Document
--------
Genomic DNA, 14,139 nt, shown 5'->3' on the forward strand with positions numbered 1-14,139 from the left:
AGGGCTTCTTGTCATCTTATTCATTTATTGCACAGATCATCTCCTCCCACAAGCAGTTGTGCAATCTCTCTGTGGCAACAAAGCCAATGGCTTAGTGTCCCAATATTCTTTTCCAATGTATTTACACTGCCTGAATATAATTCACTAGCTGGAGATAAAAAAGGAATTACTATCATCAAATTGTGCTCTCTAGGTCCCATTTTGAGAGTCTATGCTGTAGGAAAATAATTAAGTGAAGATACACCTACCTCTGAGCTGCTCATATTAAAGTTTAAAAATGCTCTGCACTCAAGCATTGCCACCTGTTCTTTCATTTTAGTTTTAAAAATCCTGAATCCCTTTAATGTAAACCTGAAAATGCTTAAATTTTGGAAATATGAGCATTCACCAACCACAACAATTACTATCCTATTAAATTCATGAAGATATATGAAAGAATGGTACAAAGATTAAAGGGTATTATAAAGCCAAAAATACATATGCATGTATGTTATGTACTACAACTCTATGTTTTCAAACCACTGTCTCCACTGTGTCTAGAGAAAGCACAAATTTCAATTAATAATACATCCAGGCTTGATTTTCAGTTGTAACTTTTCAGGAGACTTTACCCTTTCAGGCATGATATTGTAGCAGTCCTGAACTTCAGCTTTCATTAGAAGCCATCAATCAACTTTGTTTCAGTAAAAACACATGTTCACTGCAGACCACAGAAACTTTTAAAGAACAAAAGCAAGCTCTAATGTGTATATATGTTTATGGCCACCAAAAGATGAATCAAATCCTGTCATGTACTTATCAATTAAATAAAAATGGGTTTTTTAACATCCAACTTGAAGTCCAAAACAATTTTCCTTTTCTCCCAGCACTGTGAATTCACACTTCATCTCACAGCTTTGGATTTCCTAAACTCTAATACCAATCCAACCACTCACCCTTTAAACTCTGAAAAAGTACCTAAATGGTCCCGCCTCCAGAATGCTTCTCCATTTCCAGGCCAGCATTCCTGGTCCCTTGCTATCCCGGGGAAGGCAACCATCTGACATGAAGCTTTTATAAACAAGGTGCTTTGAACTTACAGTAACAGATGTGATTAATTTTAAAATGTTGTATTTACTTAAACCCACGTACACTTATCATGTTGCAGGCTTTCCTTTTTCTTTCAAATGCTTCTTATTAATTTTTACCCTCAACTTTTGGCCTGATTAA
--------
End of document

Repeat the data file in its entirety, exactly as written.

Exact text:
Genomic DNA, 14,139 nt, shown 5'->3' on the forward strand with positions numbered 1-14,139 from the left:
AGGGCTTCTTGTCATCTTATTCATTTATTGCACAGATCATCTCCTCCCACAAGCAGTTGTGCAATCTCTCTGTGGCAACAAAGCCAATGGCTTAGTGTCCCAATATTCTTTTCCAATGTATTTACACTGCCTGAATATAATTCACTAGCTGGAGATAAAAAAGGAATTACTATCATCAAATTGTGCTCTCTAGGTCCCATTTTGAGAGTCTATGCTGTAGGAAAATAATTAAGTGAAGATACACCTACCTCTGAGCTGCTCATATTAAAGTTTAAAAATGCTCTGCACTCAAGCATTGCCACCTGTTCTTTCATTTTAGTTTTAAAAATCCTGAATCCCTTTAATGTAAACCTGAAAATGCTTAAATTTTGGAAATATGAGCATTCACCAACCACAACAATTACTATCCTATTAAATTCATGAAGATATATGAAAGAATGGTACAAAGATTAAAGGGTATTATAAAGCCAAAAATACATATGCATGTATGTTATGTACTACAACTCTATGTTTTCAAACCACTGTCTCCACTGTGTCTAGAGAAAGCACAAATTTCAATTAATAATACATCCAGGCTTGATTTTCAGTTGTAACTTTTCAGGAGACTTTACCCTTTCAGGCATGATATTGTAGCAGTCCTGAACTTCAGCTTTCATTAGAAGCCATCAATCAACTTTGTTTCAGTAAAAACACATGTTCACTGCAGACCACAGAAACTTTTAAAGAACAAAAGCAAGCTCTAATGTGTATATATGTTTATGGCCACCAAAAGATGAATCAAATCCTGTCATGTACTTATCAATTAAATAAAAATGGGTTTTTTAACATCCAACTTGAAGTCCAAAACAATTTTCCTTTTCTCCCAGCACTGTGAATTCACACTTCATCTCACAGCTTTGGATTTCCTAAACTCTAATACCAATCCAACCACTCACCCTTTAAACTCTGAAAAAGTACCTAAATGGTCCCGCCTCCAGAATGCTTCTCCATTTCCAGGCCAGCATTCCTGGTCCCTTGCTATCCCGGGGAAGGCAACCATCTGACATGAAGCTTTTATAAACAAGGTGCTTTGAACTTACAGTAACAGATGTGATTAATTTTAAAATGTTGTATTTACTTAAACCCACGTACACTTATCATGTTGCAGGCTTTCCTTTTTCTTTCAAATGCTTCTTATTAATTTTTACCCTCAACTTTTGGCCTGATTAA